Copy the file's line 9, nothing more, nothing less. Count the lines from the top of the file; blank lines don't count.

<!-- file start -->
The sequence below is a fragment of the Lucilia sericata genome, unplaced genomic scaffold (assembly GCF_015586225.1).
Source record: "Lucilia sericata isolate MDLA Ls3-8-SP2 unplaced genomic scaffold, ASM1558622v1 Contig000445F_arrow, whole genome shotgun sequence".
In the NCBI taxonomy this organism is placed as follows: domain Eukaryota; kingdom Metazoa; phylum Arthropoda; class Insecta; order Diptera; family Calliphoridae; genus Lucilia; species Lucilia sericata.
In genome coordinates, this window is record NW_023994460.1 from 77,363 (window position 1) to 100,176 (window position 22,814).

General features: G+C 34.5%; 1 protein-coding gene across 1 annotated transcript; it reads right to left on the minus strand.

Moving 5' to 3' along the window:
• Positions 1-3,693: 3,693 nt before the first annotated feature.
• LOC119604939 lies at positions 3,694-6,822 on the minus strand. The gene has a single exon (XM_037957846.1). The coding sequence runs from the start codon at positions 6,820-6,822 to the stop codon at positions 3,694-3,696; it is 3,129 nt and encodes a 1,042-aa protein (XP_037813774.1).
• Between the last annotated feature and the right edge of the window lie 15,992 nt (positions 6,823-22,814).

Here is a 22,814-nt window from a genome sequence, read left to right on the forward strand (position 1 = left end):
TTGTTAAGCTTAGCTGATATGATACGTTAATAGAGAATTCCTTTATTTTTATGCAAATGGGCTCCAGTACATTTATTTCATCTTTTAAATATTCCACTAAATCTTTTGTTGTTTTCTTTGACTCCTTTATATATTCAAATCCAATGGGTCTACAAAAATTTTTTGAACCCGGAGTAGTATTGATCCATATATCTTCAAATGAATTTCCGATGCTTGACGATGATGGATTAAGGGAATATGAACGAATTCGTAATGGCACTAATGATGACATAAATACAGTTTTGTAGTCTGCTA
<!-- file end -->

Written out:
• Between the last annotated feature and the right edge of the window lie 15,992 nt (positions 6,823-22,814).